Building a Quantum Computer From Off-the-Shelf Parts
(IEEE.Spectrum) A new technique for fabricating quantum bits in silicon carbide wafers could provide a scalable platform for future quantum computers. The quantum bits, to the surprise of the researchers, can even be fabricated from a commercial chip built for conventional computing. The team bought a commercially available wafer of silicon carbide (a temperature-robust semiconductor used in electric vehicles, LED lights, solar cells, and 5G gear) and shot an electron beam at it.
David Awschalom, professor of molecular engineering at the University of Chicago. says his group at Chicago is one of a number that have followed up on the promise of a pioneering 2011 paper by researchers at the University of California, Berkeley—who first discovered that small defects in silicon carbide could be manipulated to become essentially room-temperature cages for individual electrons, whose spins can then be used as a quantum bit for possible computations and communications.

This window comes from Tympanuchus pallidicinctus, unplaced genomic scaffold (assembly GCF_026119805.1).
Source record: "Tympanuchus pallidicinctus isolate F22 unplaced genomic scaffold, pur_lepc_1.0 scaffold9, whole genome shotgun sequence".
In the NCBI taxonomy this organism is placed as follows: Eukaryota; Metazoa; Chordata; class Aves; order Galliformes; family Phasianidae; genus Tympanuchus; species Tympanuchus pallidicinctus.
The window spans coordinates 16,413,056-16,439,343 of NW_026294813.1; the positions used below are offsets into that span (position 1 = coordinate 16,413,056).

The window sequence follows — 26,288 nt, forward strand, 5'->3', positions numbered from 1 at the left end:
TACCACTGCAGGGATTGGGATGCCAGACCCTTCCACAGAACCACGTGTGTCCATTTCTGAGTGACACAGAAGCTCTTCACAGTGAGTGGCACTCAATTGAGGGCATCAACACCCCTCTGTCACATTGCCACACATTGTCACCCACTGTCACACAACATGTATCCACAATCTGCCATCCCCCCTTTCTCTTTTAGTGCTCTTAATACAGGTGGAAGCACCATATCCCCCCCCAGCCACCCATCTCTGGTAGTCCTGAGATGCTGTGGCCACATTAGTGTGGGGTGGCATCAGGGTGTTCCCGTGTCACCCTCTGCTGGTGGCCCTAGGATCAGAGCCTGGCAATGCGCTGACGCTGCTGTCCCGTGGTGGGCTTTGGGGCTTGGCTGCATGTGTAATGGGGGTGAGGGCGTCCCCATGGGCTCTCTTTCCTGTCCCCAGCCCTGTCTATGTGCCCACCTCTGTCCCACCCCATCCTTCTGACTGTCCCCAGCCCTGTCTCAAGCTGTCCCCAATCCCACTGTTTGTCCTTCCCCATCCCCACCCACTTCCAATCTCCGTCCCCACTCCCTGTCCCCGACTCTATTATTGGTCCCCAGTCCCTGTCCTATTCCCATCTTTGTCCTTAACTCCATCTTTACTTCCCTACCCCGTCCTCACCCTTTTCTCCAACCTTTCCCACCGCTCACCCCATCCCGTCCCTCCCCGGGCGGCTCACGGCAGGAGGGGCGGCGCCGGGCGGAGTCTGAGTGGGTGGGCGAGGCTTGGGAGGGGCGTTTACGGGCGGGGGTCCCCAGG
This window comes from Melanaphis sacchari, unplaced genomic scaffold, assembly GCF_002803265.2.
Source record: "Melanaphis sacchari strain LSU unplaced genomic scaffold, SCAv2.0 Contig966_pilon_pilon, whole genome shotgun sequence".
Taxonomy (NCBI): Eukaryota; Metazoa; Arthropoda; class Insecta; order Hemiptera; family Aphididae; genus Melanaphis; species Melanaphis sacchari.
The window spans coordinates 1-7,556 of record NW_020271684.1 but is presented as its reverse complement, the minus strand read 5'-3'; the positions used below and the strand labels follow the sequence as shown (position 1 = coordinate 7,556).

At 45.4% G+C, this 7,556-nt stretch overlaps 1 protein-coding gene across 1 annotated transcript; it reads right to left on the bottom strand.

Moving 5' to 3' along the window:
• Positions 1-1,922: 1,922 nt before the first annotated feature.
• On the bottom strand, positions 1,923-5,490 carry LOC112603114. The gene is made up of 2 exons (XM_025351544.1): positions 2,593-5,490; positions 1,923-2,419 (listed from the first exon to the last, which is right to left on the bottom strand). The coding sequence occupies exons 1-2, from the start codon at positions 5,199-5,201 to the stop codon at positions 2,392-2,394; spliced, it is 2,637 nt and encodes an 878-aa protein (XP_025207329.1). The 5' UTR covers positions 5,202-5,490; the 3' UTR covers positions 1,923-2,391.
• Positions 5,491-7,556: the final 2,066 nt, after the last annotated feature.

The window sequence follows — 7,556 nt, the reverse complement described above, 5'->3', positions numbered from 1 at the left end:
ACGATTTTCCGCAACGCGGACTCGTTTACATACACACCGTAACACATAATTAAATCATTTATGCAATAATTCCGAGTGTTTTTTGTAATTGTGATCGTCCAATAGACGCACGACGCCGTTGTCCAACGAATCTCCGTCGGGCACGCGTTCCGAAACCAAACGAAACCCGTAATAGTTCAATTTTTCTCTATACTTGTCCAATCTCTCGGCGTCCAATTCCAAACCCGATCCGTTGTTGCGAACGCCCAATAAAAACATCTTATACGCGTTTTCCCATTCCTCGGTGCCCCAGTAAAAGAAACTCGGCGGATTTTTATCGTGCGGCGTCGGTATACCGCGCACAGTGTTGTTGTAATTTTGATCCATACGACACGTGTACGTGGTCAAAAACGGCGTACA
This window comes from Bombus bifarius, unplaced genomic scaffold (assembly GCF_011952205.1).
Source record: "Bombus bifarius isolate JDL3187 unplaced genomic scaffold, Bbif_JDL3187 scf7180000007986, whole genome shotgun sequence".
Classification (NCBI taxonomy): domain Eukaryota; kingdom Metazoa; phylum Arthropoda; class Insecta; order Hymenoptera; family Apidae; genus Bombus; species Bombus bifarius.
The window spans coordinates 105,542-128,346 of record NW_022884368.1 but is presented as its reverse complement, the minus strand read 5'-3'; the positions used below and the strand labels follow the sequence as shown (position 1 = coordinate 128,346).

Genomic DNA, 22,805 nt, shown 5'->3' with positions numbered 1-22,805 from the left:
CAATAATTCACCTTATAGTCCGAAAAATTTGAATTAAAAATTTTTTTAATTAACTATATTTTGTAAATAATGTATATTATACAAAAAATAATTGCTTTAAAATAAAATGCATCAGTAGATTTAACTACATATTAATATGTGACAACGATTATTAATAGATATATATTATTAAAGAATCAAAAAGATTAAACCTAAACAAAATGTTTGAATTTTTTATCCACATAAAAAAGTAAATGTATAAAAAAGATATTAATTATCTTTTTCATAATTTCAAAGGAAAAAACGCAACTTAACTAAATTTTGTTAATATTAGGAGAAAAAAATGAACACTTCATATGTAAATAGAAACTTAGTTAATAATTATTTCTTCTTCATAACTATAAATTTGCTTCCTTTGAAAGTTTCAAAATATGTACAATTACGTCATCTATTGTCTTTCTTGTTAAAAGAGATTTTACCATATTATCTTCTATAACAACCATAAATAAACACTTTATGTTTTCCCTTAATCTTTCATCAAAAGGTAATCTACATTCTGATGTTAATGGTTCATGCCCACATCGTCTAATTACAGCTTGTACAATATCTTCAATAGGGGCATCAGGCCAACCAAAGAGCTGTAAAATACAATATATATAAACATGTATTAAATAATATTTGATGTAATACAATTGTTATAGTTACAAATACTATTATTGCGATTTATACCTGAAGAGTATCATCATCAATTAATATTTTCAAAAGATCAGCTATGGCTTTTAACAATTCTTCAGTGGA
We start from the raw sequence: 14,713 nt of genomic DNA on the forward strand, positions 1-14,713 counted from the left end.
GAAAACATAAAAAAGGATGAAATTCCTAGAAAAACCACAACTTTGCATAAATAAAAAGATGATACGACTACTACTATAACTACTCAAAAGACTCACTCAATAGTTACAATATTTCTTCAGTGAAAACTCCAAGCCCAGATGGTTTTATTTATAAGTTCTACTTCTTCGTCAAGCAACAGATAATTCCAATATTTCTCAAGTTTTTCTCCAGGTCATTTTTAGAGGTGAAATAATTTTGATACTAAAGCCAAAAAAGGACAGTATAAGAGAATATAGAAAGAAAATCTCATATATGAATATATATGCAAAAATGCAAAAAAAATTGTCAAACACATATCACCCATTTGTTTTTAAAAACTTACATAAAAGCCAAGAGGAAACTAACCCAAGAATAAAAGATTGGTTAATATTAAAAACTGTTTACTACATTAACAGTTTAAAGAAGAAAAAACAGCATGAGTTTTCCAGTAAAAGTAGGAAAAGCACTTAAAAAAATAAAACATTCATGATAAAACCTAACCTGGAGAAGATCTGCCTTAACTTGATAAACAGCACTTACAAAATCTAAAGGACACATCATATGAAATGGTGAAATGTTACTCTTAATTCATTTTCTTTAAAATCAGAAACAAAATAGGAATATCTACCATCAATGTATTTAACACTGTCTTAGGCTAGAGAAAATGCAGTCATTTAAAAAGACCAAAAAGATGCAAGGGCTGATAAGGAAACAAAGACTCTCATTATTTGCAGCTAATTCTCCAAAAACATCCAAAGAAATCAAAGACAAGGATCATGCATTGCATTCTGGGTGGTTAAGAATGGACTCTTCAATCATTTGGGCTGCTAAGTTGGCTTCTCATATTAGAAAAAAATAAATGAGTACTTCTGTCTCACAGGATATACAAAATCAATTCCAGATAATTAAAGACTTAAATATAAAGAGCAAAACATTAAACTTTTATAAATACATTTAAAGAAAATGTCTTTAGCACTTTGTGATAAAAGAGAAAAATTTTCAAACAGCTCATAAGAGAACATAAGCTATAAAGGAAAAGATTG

“Our approach is to see if we can leverage the trillion dollars or so of American industry that’s building today’s nanoelectronics and see if we can pivot that technology,” Awschalom says. “We thought we’d just buy commercial devices, create defects in them and see how well they worked. We were fairly pessimistic, because the material wasn’t created for quantum information technologies,” he says. “You might think, ‘This can’t work.’ But this is the beauty of research, you try it anyway. And what we learned were a series of things we honestly didn’t expect.”